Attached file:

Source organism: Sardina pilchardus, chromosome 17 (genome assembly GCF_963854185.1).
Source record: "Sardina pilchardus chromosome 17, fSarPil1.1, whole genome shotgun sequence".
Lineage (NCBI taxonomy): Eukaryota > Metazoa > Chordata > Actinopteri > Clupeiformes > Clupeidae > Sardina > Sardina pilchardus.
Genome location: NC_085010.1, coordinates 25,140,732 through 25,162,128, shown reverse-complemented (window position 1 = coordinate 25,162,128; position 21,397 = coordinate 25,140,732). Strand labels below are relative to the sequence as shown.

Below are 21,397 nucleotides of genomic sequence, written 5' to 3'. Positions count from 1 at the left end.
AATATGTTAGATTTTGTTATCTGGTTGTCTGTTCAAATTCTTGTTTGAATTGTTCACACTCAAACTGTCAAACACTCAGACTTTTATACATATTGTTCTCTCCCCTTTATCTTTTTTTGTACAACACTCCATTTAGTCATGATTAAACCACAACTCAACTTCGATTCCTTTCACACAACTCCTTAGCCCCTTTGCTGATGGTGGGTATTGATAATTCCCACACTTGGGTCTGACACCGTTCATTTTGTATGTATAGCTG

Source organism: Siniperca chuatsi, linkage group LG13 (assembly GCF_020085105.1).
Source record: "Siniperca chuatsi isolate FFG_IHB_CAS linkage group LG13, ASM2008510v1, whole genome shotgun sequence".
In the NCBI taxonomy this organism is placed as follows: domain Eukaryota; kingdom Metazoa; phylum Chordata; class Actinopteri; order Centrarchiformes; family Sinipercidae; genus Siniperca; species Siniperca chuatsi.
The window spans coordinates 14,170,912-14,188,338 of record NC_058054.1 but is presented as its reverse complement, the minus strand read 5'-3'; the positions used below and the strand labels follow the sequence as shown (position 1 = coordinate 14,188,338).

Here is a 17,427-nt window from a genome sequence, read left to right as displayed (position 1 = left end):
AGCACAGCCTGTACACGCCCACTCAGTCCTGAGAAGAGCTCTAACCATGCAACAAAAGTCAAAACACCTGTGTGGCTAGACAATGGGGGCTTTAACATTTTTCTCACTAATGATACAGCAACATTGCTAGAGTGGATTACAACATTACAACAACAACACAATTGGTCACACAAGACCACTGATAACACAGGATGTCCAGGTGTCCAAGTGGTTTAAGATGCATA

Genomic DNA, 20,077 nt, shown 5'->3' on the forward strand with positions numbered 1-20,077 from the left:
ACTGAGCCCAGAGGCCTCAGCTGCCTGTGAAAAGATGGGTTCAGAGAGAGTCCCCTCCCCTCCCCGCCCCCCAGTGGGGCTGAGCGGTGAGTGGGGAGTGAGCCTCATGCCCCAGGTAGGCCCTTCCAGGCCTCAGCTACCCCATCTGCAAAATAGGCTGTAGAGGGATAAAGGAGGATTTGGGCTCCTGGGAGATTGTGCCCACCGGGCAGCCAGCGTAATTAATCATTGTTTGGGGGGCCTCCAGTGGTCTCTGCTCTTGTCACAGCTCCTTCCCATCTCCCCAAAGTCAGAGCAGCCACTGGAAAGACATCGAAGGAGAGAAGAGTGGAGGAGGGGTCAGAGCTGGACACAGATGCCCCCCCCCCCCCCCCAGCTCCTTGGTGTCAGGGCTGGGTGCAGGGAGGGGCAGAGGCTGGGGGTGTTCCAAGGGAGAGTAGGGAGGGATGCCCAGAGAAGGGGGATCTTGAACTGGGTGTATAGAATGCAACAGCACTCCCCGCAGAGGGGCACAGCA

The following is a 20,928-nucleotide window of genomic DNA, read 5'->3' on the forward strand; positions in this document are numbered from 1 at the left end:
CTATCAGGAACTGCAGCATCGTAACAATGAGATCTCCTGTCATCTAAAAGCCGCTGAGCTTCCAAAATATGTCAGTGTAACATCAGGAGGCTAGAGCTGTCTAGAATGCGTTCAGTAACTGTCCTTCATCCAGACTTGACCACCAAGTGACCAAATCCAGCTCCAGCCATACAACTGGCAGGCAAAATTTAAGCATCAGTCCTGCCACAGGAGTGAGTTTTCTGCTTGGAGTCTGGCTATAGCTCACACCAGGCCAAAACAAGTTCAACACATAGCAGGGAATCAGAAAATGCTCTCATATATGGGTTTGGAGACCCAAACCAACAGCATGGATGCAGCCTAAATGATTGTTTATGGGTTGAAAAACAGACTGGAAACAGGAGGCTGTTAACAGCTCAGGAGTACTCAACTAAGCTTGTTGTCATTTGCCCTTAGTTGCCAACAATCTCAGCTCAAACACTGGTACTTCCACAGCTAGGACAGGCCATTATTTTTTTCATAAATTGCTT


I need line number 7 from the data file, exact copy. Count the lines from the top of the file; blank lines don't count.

Source organism: Siniperca chuatsi, linkage group LG13 (assembly GCF_020085105.1).